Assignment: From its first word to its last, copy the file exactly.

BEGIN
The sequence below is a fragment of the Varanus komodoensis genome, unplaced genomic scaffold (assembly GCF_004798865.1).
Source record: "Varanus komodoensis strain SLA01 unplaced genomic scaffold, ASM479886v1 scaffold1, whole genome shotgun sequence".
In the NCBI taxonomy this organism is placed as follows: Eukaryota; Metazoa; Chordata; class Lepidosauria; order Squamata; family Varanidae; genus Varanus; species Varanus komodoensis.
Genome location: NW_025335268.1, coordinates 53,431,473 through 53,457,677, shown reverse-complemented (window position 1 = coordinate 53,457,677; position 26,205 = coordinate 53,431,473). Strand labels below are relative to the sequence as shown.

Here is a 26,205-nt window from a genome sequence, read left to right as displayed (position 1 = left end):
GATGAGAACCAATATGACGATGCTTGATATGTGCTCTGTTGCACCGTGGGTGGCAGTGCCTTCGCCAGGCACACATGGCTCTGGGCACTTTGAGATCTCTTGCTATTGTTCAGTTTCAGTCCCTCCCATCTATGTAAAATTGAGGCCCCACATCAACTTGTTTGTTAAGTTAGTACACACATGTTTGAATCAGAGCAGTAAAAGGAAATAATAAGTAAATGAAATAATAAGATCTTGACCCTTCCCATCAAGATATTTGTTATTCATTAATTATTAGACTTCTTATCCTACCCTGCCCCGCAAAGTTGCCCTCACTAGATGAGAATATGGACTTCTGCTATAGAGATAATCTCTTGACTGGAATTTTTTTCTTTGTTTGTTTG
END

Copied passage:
The sequence below is a fragment of the Varanus komodoensis genome, unplaced genomic scaffold (assembly GCF_004798865.1).
Source record: "Varanus komodoensis strain SLA01 unplaced genomic scaffold, ASM479886v1 scaffold1, whole genome shotgun sequence".
In the NCBI taxonomy this organism is placed as follows: Eukaryota; Metazoa; Chordata; class Lepidosauria; order Squamata; family Varanidae; genus Varanus; species Varanus komodoensis.
Genome location: NW_025335268.1, coordinates 53,431,473 through 53,457,677, shown reverse-complemented (window position 1 = coordinate 53,457,677; position 26,205 = coordinate 53,431,473). Strand labels below are relative to the sequence as shown.

Here is a 26,205-nt window from a genome sequence, read left to right as displayed (position 1 = left end):
GATGAGAACCAATATGACGATGCTTGATATGTGCTCTGTTGCACCGTGGGTGGCAGTGCCTTCGCCAGGCACACATGGCTCTGGGCACTTTGAGATCTCTTGCTATTGTTCAGTTTCAGTCCCTCCCATCTATGTAAAATTGAGGCCCCACATCAACTTGTTTGTTAAGTTAGTACACACATGTTTGAATCAGAGCAGTAAAAGGAAATAATAAGTAAATGAAATAATAAGATCTTGACCCTTCCCATCAAGATATTTGTTATTCATTAATTATTAGACTTCTTATCCTACCCTGCCCCGCAAAGTTGCCCTCACTAGATGAGAATATGGACTTCTGCTATAGAGATAATCTCTTGACTGGAATTTTTTTCTTTGTTTGTTTG